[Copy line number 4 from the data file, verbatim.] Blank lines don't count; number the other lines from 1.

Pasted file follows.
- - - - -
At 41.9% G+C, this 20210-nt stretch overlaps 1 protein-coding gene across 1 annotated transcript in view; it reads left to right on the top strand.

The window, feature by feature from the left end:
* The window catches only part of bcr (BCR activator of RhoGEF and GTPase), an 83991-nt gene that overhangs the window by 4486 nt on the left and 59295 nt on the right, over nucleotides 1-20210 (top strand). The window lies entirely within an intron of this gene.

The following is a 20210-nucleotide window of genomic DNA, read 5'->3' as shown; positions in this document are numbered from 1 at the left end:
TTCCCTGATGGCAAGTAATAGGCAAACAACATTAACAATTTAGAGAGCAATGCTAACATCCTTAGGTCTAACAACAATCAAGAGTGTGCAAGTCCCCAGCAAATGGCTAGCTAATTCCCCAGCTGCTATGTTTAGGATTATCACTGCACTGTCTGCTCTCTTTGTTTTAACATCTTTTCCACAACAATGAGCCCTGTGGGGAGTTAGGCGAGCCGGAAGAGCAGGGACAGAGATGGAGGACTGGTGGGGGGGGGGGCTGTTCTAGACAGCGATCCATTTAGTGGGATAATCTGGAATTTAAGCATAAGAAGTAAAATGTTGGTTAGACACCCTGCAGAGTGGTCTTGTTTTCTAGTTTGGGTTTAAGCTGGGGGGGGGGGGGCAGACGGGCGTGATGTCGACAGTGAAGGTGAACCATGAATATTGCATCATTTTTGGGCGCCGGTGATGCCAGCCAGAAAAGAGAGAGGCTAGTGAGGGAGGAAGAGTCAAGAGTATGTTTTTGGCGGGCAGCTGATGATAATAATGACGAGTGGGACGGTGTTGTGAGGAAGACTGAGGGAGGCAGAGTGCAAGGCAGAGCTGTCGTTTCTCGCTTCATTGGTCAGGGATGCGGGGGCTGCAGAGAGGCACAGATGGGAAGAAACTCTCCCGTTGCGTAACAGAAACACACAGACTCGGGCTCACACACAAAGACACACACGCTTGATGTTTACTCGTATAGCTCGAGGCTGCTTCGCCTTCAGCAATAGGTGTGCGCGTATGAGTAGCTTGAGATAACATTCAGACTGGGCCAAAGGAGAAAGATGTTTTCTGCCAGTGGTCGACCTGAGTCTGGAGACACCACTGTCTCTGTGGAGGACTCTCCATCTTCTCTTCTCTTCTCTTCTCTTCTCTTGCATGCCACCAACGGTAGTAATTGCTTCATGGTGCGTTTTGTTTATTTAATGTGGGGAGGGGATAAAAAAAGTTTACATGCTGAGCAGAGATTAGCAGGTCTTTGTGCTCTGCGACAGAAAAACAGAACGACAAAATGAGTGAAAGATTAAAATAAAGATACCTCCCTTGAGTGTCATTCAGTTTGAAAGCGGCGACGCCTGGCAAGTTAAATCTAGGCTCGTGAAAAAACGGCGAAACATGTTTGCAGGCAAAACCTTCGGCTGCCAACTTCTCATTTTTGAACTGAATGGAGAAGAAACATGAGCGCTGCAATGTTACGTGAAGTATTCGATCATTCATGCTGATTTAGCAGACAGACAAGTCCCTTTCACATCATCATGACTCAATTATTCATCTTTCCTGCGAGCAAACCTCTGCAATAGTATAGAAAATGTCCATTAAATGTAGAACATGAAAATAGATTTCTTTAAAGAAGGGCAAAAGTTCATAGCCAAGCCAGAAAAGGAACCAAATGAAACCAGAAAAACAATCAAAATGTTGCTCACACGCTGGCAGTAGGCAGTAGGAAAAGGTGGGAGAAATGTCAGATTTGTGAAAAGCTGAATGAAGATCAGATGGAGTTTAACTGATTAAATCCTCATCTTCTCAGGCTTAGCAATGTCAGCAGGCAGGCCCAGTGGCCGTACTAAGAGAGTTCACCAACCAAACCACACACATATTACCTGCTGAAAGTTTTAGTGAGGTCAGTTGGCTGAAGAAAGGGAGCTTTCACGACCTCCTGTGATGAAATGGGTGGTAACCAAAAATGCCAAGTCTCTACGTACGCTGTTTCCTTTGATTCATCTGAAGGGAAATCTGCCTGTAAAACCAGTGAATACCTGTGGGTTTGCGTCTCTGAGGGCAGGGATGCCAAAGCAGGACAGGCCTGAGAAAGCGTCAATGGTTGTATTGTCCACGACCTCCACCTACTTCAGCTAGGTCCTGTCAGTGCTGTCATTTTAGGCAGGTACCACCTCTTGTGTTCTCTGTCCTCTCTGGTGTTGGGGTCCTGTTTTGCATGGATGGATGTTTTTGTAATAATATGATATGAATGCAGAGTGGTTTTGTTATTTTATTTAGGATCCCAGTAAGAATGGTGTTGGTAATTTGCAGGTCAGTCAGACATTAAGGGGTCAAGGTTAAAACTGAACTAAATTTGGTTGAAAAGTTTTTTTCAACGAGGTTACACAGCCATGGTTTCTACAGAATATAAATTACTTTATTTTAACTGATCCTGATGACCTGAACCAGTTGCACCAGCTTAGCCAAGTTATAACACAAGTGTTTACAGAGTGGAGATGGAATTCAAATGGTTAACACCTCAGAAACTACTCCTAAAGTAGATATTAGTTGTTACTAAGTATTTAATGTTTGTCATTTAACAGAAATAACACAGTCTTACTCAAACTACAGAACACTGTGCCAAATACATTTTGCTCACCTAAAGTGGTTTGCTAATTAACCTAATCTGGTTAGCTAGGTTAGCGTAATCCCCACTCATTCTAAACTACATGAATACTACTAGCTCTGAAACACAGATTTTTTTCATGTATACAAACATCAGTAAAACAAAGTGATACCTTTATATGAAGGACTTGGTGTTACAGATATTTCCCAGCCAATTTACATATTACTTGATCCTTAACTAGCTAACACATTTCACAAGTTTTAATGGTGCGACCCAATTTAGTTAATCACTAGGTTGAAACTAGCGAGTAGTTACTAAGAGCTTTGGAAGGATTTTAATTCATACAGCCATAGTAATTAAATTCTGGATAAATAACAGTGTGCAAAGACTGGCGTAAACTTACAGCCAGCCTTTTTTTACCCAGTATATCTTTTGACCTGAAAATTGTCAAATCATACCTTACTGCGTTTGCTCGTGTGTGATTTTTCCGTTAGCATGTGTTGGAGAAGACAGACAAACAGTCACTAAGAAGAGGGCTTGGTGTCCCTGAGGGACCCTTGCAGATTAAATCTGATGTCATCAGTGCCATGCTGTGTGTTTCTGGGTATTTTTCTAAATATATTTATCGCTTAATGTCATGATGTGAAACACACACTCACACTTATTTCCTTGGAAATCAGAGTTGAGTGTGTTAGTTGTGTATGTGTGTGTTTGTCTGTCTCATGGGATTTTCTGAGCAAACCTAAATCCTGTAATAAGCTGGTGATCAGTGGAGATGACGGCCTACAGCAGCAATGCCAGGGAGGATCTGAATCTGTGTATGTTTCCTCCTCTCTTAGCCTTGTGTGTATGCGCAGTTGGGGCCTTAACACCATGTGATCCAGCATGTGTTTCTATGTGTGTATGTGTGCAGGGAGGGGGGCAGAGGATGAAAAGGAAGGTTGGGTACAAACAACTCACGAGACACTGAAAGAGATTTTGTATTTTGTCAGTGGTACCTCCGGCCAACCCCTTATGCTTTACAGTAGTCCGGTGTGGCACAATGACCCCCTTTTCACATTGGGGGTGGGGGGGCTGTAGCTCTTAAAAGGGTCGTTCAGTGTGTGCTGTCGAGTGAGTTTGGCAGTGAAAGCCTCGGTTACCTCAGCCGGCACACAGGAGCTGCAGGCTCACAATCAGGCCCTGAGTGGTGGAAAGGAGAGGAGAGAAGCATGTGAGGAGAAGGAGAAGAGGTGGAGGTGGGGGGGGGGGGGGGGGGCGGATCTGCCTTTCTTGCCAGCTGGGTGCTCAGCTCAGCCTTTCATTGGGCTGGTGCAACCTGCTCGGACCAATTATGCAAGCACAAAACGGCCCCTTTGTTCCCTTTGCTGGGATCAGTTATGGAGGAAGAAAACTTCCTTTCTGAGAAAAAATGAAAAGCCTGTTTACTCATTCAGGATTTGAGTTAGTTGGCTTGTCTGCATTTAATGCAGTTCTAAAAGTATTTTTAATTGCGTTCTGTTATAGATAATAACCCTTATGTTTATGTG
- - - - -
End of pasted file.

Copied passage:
The following is a 20210-nucleotide window of genomic DNA, read 5'->3' as shown; positions in this document are numbered from 1 at the left end: